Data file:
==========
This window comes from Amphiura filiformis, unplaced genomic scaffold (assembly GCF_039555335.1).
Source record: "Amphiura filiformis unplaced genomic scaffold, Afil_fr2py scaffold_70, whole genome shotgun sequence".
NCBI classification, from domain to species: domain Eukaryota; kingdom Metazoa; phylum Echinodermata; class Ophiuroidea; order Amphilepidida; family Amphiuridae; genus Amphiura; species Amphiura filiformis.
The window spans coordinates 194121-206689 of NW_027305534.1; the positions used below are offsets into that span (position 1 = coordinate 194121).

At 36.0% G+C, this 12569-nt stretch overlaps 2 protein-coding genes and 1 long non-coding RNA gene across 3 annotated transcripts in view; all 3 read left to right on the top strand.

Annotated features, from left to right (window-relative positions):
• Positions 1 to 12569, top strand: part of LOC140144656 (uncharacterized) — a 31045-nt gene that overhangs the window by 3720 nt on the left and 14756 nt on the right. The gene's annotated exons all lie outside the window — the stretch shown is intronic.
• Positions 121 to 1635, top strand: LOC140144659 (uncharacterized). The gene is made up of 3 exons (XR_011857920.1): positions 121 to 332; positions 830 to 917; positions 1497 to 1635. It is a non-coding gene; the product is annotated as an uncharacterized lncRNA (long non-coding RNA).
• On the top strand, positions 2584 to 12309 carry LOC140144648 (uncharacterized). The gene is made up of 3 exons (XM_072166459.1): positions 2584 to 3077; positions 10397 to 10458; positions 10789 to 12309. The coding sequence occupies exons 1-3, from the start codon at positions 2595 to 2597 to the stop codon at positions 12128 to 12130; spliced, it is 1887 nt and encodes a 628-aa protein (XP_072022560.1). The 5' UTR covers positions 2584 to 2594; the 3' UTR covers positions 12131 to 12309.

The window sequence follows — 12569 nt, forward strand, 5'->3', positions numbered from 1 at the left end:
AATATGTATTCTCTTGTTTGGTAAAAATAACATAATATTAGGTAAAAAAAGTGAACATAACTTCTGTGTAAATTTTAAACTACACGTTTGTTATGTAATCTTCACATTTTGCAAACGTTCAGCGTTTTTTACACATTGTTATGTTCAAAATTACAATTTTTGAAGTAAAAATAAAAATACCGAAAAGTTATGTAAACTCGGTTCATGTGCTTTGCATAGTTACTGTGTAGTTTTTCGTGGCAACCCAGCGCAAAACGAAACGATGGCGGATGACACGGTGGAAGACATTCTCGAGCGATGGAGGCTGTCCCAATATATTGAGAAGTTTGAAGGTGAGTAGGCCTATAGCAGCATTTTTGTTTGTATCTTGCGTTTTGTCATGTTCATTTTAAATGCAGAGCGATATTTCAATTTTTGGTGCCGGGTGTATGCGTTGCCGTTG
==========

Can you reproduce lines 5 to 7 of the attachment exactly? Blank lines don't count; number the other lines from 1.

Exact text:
At 36.0% G+C, this 12569-nt stretch overlaps 2 protein-coding genes and 1 long non-coding RNA gene across 3 annotated transcripts in view; all 3 read left to right on the top strand.

Annotated features, from left to right (window-relative positions):
• Positions 1 to 12569, top strand: part of LOC140144656 (uncharacterized) — a 31045-nt gene that overhangs the window by 3720 nt on the left and 14756 nt on the right. The gene's annotated exons all lie outside the window — the stretch shown is intronic.